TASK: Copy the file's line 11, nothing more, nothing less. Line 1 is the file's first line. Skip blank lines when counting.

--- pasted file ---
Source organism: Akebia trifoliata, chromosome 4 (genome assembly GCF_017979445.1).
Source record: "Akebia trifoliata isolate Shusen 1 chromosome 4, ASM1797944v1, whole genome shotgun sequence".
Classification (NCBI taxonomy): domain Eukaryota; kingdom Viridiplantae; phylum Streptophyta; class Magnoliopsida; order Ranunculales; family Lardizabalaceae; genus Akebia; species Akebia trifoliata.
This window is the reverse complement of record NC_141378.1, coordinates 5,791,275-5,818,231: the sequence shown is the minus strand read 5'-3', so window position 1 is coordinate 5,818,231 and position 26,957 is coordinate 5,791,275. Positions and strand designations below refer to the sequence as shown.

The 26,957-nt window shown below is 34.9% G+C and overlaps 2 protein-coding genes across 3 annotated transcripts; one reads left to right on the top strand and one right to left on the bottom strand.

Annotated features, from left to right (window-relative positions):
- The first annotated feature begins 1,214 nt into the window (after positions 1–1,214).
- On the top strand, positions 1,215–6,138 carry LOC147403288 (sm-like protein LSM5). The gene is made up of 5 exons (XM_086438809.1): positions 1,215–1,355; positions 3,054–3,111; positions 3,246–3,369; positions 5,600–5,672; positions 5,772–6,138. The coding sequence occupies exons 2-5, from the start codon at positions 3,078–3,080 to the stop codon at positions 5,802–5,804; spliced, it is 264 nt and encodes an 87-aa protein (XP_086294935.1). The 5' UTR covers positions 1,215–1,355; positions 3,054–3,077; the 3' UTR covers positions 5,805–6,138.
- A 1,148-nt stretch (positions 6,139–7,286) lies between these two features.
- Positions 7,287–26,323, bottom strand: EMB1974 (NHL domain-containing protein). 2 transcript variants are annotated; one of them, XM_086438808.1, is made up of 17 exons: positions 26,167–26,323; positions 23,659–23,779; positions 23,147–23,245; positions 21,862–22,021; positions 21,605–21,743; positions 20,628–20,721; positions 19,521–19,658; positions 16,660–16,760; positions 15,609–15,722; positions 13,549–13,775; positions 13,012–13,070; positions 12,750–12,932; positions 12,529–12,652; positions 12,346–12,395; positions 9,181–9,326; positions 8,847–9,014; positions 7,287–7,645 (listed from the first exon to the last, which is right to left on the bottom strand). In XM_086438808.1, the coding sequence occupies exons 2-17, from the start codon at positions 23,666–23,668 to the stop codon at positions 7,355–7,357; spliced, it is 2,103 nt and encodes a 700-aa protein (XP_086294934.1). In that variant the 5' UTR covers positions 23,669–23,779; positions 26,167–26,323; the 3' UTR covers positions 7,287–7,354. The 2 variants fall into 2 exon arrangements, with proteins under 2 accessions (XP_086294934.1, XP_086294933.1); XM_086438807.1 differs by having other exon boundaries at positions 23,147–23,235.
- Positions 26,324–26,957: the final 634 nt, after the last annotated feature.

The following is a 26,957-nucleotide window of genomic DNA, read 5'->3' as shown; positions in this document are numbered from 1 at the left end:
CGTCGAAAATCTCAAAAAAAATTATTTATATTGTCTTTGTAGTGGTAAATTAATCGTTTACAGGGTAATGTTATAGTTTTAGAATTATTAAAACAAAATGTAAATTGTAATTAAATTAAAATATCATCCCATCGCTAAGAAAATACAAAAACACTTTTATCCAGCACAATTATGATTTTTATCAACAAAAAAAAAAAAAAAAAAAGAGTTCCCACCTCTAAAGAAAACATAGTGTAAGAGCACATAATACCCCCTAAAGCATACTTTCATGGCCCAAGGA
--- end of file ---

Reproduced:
- Positions 26,324–26,957: the final 634 nt, after the last annotated feature.